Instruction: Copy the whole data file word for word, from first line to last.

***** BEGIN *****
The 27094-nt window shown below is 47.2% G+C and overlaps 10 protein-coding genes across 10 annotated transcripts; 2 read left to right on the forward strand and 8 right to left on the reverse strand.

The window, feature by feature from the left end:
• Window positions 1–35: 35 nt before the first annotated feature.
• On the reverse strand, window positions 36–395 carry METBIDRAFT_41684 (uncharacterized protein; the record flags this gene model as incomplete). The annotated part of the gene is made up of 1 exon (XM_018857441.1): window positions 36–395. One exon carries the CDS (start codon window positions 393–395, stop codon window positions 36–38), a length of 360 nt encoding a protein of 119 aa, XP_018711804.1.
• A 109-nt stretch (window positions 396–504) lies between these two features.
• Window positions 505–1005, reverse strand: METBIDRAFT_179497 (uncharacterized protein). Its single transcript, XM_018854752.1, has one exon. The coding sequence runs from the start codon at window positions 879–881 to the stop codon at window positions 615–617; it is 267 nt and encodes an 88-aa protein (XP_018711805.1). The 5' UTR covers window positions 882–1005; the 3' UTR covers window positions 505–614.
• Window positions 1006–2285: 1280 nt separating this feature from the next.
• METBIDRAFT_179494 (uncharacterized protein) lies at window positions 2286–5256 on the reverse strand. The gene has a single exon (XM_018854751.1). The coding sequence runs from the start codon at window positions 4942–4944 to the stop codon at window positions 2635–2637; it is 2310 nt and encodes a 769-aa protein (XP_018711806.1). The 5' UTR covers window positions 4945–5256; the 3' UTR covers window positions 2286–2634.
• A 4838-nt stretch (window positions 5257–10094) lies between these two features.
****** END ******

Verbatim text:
The 27094-nt window shown below is 47.2% G+C and overlaps 10 protein-coding genes across 10 annotated transcripts; 2 read left to right on the forward strand and 8 right to left on the reverse strand.

The window, feature by feature from the left end:
• Window positions 1–35: 35 nt before the first annotated feature.
• On the reverse strand, window positions 36–395 carry METBIDRAFT_41684 (uncharacterized protein; the record flags this gene model as incomplete). The annotated part of the gene is made up of 1 exon (XM_018857441.1): window positions 36–395. One exon carries the CDS (start codon window positions 393–395, stop codon window positions 36–38), a length of 360 nt encoding a protein of 119 aa, XP_018711804.1.
• A 109-nt stretch (window positions 396–504) lies between these two features.
• Window positions 505–1005, reverse strand: METBIDRAFT_179497 (uncharacterized protein). Its single transcript, XM_018854752.1, has one exon. The coding sequence runs from the start codon at window positions 879–881 to the stop codon at window positions 615–617; it is 267 nt and encodes an 88-aa protein (XP_018711805.1). The 5' UTR covers window positions 882–1005; the 3' UTR covers window positions 505–614.
• Window positions 1006–2285: 1280 nt separating this feature from the next.
• METBIDRAFT_179494 (uncharacterized protein) lies at window positions 2286–5256 on the reverse strand. The gene has a single exon (XM_018854751.1). The coding sequence runs from the start codon at window positions 4942–4944 to the stop codon at window positions 2635–2637; it is 2310 nt and encodes a 769-aa protein (XP_018711806.1). The 5' UTR covers window positions 4945–5256; the 3' UTR covers window positions 2286–2634.
• A 4838-nt stretch (window positions 5257–10094) lies between these two features.